Great Lakes Were Never Salty But Michigan Was Part of a Saltwater Sea
The Great Lakes have never been salty, but did you know part of Michigan was once covered by a shallow sea?
The Great Lakes Unsalted
As long as I have known the Great Lakes have always been unsalted but there is a lot of salt located in parts of the Mitten state.
Detroit is built over one of the biggest salt mines in the world. There are a lot of salt deposits all over Michigan but where did all this salt come from?
Where Did All of Michigan's Rock Salt Come From?
Scientists say millions of years ago, Michigan's Lower Peninsula was once covered by a shallow sea. When the sea dried up the salt deposits were stored in the ground.
Over time, Mother Earth's ground water would carry the salt to the surface forming salt springs or salt flats. Humans and animals have been able to access the salt in Michigan for millions of years.
Just like animals on farms need salt, deer, and elk need salt, and so did the dinosaurs that roamed across Michigan millions of years ago.
What is the Middle Devonian Period?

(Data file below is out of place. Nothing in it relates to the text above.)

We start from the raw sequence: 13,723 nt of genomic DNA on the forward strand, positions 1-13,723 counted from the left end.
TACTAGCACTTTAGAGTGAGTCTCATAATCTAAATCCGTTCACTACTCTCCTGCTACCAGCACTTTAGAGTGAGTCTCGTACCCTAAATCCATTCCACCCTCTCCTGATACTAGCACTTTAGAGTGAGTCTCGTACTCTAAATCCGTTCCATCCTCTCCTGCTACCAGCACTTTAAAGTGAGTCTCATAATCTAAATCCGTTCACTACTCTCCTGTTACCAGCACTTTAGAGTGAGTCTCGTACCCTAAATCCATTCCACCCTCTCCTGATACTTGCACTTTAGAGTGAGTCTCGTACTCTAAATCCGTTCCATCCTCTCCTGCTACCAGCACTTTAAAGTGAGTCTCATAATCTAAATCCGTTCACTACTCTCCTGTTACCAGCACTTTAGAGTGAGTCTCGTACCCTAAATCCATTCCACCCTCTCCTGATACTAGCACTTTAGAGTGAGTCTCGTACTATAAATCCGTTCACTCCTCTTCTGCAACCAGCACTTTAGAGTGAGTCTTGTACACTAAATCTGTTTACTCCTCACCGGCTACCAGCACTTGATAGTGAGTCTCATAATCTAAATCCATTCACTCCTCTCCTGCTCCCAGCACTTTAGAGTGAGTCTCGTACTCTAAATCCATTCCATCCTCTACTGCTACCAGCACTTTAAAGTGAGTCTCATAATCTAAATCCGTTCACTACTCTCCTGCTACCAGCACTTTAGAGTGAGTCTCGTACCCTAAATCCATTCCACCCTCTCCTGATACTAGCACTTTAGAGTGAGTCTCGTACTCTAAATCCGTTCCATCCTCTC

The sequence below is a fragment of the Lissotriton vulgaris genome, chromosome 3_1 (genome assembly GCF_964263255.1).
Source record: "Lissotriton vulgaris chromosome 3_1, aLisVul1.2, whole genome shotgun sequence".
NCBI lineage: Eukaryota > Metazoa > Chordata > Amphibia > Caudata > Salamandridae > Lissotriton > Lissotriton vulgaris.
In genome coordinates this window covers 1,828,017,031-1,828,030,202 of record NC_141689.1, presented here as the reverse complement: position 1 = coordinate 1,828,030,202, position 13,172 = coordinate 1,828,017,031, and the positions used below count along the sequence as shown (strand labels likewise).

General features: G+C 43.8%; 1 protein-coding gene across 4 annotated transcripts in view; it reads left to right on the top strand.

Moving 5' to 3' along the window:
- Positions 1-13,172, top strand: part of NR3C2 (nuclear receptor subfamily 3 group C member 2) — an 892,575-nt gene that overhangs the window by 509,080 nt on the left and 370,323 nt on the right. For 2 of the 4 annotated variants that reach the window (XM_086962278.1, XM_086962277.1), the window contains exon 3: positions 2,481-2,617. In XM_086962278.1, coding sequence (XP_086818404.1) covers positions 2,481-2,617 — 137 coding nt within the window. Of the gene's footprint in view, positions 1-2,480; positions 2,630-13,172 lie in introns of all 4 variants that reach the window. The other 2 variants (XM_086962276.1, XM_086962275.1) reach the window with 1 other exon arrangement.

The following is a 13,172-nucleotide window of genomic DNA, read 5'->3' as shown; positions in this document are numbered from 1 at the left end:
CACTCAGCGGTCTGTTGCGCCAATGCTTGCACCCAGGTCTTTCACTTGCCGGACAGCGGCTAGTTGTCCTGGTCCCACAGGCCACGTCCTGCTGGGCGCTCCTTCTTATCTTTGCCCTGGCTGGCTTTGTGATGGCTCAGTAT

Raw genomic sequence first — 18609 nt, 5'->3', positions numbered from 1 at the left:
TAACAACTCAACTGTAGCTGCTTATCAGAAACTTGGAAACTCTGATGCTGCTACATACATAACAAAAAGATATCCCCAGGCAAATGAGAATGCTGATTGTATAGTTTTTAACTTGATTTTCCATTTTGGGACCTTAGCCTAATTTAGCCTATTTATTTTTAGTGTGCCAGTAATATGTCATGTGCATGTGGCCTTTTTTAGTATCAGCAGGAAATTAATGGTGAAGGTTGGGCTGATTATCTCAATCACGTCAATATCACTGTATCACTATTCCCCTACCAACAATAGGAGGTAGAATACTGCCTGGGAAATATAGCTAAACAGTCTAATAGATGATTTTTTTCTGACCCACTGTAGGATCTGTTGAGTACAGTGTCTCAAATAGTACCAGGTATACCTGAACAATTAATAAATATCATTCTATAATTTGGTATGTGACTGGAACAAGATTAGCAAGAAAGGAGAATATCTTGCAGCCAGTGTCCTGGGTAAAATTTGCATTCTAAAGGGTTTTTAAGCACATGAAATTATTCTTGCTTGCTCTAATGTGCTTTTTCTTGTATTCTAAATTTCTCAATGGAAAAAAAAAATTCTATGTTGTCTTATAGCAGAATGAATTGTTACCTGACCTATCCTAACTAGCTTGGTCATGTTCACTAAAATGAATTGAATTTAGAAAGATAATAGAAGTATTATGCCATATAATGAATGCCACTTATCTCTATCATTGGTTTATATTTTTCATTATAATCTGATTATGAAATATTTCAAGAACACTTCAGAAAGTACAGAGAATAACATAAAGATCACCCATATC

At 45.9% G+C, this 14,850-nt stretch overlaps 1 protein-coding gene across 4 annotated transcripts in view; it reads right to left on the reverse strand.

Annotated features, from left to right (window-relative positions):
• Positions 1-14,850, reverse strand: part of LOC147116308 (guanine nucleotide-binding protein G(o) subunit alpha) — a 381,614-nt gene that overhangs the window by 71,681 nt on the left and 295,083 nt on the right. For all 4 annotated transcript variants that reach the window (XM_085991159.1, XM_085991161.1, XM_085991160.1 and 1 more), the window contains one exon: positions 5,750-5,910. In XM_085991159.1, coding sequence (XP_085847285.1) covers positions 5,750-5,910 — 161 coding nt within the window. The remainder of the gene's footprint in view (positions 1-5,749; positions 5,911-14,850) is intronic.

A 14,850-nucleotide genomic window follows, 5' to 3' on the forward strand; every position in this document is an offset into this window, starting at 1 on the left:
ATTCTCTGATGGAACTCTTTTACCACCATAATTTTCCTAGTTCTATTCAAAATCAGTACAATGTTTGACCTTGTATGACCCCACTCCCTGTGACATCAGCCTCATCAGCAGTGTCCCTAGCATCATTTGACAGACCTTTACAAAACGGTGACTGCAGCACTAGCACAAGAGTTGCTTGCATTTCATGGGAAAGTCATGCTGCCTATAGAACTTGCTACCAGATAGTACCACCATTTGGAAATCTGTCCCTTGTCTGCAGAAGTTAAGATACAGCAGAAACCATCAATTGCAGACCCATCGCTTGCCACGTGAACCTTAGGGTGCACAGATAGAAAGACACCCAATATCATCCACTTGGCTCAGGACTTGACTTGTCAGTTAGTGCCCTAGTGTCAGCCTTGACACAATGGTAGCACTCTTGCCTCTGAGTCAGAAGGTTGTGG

Drew Sonderegger posted the graphic above on the Michigan Rockhounds Facebook page that's from the Middle Devonian Period when a shallow sea covered parts of Michigan, Illinois, Iowa, and the Appalachian Mountains. It's pretty crazy to think about if you are like me and learning about this for the very first time.
According to palaeos.com, the Middle Devonian Period happened nearly 400 million years ago when the shallow seas covered parts of the United States like Michigan, and left a lot of salt behind. This means the Great Lakes are not as old as people may think they are and why prehistoric sea creature fossils can be found from time to time.
So now we know where all the salt comes from in Michigan and why the Great Lakes are now salt-free.
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Gallery Credit: Nicole Murray